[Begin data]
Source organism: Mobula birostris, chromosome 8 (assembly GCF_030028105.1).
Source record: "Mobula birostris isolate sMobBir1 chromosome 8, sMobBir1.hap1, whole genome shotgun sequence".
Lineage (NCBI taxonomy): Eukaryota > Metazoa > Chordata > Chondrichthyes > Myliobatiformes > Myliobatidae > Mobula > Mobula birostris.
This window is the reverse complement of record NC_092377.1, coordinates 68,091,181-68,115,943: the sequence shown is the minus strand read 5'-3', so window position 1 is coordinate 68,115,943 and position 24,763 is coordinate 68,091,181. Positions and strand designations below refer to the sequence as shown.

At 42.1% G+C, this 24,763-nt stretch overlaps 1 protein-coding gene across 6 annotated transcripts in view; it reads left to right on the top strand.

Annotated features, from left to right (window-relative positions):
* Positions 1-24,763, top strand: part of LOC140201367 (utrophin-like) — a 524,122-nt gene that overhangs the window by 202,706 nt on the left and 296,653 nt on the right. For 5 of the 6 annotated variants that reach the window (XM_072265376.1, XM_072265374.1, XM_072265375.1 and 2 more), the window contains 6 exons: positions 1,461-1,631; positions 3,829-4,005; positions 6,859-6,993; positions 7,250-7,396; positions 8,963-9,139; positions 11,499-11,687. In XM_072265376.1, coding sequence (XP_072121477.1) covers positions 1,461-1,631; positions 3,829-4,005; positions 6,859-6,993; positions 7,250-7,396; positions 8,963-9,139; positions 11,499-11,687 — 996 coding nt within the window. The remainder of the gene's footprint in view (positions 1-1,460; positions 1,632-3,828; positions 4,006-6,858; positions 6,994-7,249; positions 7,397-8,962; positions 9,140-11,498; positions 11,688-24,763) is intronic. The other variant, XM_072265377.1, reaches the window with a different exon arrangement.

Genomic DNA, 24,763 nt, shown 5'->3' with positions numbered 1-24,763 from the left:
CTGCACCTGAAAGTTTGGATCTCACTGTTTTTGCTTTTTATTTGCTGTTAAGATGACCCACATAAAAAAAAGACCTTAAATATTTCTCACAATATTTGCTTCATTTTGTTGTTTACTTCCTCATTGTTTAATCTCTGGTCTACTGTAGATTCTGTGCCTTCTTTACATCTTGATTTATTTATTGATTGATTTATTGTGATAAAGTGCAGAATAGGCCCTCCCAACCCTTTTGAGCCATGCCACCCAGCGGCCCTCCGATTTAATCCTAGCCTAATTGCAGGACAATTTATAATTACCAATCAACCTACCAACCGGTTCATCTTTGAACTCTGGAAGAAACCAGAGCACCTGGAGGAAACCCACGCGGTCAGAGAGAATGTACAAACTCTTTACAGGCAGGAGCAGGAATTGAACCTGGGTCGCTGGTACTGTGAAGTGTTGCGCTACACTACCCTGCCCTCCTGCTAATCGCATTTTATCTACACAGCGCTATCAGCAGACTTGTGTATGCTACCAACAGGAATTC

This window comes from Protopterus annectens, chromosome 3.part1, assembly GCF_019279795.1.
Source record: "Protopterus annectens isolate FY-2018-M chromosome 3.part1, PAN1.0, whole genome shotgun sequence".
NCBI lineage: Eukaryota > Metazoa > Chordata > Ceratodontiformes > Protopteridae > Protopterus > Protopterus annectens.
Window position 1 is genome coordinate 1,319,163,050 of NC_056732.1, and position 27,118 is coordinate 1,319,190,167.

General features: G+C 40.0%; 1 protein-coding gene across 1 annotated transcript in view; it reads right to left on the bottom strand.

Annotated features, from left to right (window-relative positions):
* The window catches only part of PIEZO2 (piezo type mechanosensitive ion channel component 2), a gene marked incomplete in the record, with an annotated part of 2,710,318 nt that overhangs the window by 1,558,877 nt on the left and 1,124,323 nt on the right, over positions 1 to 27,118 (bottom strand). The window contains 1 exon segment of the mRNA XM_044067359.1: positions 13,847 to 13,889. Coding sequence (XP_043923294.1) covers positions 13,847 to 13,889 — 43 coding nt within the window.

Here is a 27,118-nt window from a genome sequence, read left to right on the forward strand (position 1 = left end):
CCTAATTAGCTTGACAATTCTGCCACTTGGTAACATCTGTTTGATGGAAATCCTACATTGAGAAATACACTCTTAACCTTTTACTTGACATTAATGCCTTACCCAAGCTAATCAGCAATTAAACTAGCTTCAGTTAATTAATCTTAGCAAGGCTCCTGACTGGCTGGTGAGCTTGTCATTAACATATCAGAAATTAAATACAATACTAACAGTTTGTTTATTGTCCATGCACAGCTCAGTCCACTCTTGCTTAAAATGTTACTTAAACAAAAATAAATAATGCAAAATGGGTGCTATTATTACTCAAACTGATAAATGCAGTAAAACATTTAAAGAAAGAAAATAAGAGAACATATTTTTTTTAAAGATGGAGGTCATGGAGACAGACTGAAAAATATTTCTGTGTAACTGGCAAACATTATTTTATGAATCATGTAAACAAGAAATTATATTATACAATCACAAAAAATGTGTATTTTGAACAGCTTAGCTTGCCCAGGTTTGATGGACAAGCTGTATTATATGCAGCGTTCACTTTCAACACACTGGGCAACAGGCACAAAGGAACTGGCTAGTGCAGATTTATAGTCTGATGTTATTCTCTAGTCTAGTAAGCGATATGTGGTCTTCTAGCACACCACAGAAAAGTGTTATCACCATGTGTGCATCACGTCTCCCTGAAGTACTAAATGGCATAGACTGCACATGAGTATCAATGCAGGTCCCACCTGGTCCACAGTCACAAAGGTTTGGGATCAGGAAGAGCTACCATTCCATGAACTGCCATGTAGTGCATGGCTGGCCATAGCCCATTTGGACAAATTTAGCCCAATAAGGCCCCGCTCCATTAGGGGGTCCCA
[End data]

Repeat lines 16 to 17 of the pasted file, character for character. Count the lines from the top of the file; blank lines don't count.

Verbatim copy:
* The window catches only part of PIEZO2 (piezo type mechanosensitive ion channel component 2), a gene marked incomplete in the record, with an annotated part of 2,710,318 nt that overhangs the window by 1,558,877 nt on the left and 1,124,323 nt on the right, over positions 1 to 27,118 (bottom strand). The window contains 1 exon segment of the mRNA XM_044067359.1: positions 13,847 to 13,889. Coding sequence (XP_043923294.1) covers positions 13,847 to 13,889 — 43 coding nt within the window.

Here is a 27,118-nt window from a genome sequence, read left to right on the forward strand (position 1 = left end):